Second, the Court made clear that the public placement of a menorah is no more free from constitutional scrutiny than a creche. Although the justices noted that the Chanukah festival has national and cultural dimensions, they determined the menorah is, ultimately, a religious symbol. Moreover, the fact that Jews are a minority in this country does not mean that the display of Jewish symbols on public property cannot be perceived as an improper government endorsement of religion. Nonetheless, Pittsburgh's menorah/Christmas tree display survived legal challenge because, when viewed as a whole, it manifested state support for pluralism and liberty, rather than the city's endorsement of a particular faith.
The cacophonic rulings in Allegheny were then followed by a host of disparate decisions by other courts, as judges differed widely on what kinds of display could be perceived by passersby as an endorsement of religion. Some courts attempted to establish specific standards for decision-making, such as rejecting any religious displays where permission was granted in a manner which seemed to favor one religious group over another. In the 1996 case of American Jewish Congress v. City of Beverly Hills, a federal appeals court struck down an effort by Chabad-Lubavitch to erect a menorah in a public Beverly Hills park. In the past, the city had refused to allow unattended displays. It made an exception for the menorah, and then rejected a request to place a large crucifix in the same park. The court decided that the city's decision-making process was so lacking in standards as to invite favoritism of particular religious groups. As a result, the court determined the menorah had to go.
Other courts have sought to define conditions under which a public religious display will automatically be legal. Specifically, some judges have held that privately sponsored religious symbols are always permissible in a "public forum"--i.e. a place in which citizens are generally afforded free rein to express their views, such as a municipal park. As long as all viewpoints are welcome in a particular area, courts have reasoned, no passersby could mistake a private religious display for government endorsement of religion, any more than they would believe that a political protest in a public plaza bears the government's imprimatur. For example, in a 1993 decision, a federal court of appeals overturned a decision by the State of Georgia to deny an application, again by Chabad-Lubavitch, to place a menorah in the rotunda of the State Capitol. The rotunda was, as a matter of state policy, open for use by religious, educational, and cultural organizations on a first-come, first-serve basis, and the court saw no reason why a Chanukah display should be denied access to such an open forum. In support of its critique of the notion that religious symbols should be treated differently from other forms of expression, the court cited the following limerick offered by Chabad's counsel:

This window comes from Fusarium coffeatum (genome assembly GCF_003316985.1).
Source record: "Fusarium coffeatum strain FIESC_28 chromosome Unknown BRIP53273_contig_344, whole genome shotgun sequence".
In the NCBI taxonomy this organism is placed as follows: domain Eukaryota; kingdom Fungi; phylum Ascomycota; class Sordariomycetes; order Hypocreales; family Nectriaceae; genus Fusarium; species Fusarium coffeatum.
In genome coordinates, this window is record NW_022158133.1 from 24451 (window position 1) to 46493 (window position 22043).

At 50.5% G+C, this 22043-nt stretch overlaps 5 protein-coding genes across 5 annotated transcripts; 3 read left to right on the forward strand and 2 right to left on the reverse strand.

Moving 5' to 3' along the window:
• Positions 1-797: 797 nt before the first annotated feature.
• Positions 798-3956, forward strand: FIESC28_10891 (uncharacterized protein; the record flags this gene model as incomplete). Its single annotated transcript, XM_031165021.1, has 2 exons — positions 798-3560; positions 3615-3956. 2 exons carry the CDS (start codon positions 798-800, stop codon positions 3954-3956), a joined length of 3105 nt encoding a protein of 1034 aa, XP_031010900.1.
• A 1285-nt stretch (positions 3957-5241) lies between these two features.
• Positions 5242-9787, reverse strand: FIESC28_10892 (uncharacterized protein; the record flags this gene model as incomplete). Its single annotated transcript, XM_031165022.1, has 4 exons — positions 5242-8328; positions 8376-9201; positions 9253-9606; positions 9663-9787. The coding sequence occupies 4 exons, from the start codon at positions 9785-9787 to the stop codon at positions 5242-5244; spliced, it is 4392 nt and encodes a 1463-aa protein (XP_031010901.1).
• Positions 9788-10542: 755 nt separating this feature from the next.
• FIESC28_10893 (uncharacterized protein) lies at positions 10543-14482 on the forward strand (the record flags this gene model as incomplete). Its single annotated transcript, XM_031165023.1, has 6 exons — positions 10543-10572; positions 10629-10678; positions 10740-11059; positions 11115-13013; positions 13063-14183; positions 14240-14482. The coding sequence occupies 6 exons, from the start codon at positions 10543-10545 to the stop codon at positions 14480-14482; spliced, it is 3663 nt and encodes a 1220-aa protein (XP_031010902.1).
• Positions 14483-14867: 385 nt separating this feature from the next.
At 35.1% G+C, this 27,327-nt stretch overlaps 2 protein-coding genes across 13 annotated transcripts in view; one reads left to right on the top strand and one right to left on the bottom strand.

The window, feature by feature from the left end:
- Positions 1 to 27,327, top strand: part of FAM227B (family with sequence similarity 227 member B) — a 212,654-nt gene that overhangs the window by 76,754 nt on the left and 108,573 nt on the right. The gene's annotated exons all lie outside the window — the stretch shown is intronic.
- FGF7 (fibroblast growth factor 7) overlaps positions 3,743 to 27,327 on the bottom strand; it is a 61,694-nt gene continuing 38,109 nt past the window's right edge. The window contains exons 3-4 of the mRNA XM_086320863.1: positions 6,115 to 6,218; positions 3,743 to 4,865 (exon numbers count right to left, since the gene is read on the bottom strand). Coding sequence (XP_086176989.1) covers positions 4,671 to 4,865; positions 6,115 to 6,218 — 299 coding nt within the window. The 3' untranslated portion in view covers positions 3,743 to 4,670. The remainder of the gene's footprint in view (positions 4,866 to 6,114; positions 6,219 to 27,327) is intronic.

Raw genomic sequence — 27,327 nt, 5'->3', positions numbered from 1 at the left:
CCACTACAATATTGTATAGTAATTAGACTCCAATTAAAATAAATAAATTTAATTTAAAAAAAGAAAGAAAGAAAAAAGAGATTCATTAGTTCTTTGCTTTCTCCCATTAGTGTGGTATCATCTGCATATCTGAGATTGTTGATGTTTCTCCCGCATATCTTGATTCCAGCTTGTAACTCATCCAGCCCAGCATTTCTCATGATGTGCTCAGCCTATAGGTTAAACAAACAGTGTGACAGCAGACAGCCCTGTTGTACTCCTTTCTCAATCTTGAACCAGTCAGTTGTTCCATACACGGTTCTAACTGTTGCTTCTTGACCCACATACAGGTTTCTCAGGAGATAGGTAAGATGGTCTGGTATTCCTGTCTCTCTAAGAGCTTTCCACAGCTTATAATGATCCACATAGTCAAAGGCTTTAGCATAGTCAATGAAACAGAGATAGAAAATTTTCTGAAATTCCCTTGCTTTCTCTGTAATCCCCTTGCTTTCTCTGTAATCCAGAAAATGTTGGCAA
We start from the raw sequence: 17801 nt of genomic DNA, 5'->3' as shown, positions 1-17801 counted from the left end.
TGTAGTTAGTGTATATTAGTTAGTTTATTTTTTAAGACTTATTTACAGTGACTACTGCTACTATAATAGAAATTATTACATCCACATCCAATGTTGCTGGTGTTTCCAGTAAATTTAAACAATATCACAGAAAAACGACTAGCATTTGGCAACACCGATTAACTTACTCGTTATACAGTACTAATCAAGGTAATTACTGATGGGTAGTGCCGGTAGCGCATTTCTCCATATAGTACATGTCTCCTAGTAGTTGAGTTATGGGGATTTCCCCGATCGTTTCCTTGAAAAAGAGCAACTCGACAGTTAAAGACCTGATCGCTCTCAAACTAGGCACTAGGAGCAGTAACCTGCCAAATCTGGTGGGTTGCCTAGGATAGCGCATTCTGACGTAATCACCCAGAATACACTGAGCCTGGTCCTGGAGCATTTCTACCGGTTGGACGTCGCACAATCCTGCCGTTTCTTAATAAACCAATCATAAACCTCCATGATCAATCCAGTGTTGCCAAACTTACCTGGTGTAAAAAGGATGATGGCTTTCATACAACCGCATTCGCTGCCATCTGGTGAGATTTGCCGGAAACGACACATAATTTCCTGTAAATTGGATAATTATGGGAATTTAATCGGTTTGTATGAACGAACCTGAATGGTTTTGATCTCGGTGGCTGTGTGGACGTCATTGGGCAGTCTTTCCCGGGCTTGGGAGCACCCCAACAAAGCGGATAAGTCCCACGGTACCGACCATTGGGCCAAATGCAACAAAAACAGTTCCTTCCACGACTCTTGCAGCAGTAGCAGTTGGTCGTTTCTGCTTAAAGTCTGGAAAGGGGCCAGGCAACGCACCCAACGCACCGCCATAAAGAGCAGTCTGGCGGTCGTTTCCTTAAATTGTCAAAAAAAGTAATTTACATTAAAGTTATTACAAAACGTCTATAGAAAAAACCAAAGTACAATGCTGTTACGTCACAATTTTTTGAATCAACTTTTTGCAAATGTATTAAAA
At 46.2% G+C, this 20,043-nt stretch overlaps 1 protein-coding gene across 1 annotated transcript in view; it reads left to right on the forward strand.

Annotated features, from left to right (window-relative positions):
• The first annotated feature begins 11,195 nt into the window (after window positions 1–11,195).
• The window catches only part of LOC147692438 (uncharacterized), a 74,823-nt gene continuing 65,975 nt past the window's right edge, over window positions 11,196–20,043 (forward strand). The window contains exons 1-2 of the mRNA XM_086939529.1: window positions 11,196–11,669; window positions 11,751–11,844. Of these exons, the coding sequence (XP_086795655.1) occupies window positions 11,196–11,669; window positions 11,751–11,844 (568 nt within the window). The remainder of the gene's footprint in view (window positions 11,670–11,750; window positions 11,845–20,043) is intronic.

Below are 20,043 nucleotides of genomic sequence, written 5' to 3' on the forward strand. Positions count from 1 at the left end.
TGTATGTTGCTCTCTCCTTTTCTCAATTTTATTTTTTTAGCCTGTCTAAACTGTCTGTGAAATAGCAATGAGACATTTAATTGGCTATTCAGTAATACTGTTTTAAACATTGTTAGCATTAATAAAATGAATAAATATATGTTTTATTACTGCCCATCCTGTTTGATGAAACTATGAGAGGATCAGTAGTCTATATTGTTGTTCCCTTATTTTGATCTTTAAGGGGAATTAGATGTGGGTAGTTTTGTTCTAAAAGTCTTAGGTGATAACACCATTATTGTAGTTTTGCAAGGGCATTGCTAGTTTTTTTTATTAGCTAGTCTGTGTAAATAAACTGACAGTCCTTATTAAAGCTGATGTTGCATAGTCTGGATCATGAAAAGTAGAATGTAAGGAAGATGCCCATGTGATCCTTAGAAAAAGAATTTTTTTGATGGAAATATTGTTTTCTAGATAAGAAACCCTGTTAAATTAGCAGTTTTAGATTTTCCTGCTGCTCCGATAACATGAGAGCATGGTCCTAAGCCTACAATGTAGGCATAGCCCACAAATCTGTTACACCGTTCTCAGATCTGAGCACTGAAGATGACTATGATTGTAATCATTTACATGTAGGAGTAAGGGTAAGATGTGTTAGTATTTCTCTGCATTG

It seems to a young rabbi from Chabad
That the Constitution is exceedingly odd
To protect all speech in a public place
On AIDS, abortion, or race,
But to prohibit any person's mention of G-d
A similar outcome was reached in the 1995 case of Capitol Square Review and Advisory Board v. Pinette, in which the Ku Klux Klan protested against a ruling forbidding their placement of a large cross in a plaza next to the Ohio state capitol. The plaza was, by law, to be used "for free discussion of public questions, or for activities of a broad public purpose." Nonetheless, the committee supervising the plaza had denied the display, not because of the Klan's bigotry, but because the placement of a religious symbol in front of the state capitol appeared to endorse a religious point of view. A 7-2 majority of the Supreme Court agreed that the review board had acted improperly, but once again could not agree on why. Four justices--one short of a majority--decided that in no case could a private religious display in a public forum violate the principle of church-state separation. So long as the government used neutral principles to decide which kinds of expression could be placed in the public space, groups such as the Klan could display religious symbols there. Three other justices signed on to an opinion authored by Justice O'Connor, which stated that while the openness of an area to public speech and the private nature of the group responsible for a religious display weighed strongly in favor of the display's constitutionality, these are not the only factors to be considered by the courts. They left the door open to the possibility that some forms of religious expression by private groups might be found unconstitutional--even in a public forum.
In the wake of the Capitol Square case and the earlier Court decisions on the menorah/creche controversy, judges are left with a series of guidelines to aid their rulings on public religious displays, but no hard and fast rules. When private groups combine religious symbols with other more secularized mementos of the holiday season, or when religious displays are placed in locations considered open to public expression, courts will generally allow them to remain. On the other hand, when creches and menorahs are situated alone in a site connected to governmental authority, and particularly when the state picks up the tab for their construction, judges may well hold such displays to be constitutionally improper.
Given the amorphous standards promulgated by the Supreme Court, only one thing is certain. This winter, the sizzling of latkes and the songs of Christmas carolers are likely to be joined once again by another traditional holiday sound: the gentle thump of legal briefs being filed in yet another round of menorah/creche litigation.
David Weinstein is an attorney in New York City.